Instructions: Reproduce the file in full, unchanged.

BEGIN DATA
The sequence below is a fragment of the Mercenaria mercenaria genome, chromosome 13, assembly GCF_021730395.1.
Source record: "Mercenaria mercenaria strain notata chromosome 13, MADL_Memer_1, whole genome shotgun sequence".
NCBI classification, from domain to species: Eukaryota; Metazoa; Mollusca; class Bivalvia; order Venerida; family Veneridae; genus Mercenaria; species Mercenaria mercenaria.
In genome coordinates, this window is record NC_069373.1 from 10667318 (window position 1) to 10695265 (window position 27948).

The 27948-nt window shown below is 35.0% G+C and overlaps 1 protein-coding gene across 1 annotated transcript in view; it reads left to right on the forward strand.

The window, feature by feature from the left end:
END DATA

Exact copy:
The sequence below is a fragment of the Mercenaria mercenaria genome, chromosome 13, assembly GCF_021730395.1.
Source record: "Mercenaria mercenaria strain notata chromosome 13, MADL_Memer_1, whole genome shotgun sequence".
NCBI classification, from domain to species: Eukaryota; Metazoa; Mollusca; class Bivalvia; order Venerida; family Veneridae; genus Mercenaria; species Mercenaria mercenaria.
In genome coordinates, this window is record NC_069373.1 from 10667318 (window position 1) to 10695265 (window position 27948).

The 27948-nt window shown below is 35.0% G+C and overlaps 1 protein-coding gene across 1 annotated transcript in view; it reads left to right on the forward strand.

The window, feature by feature from the left end: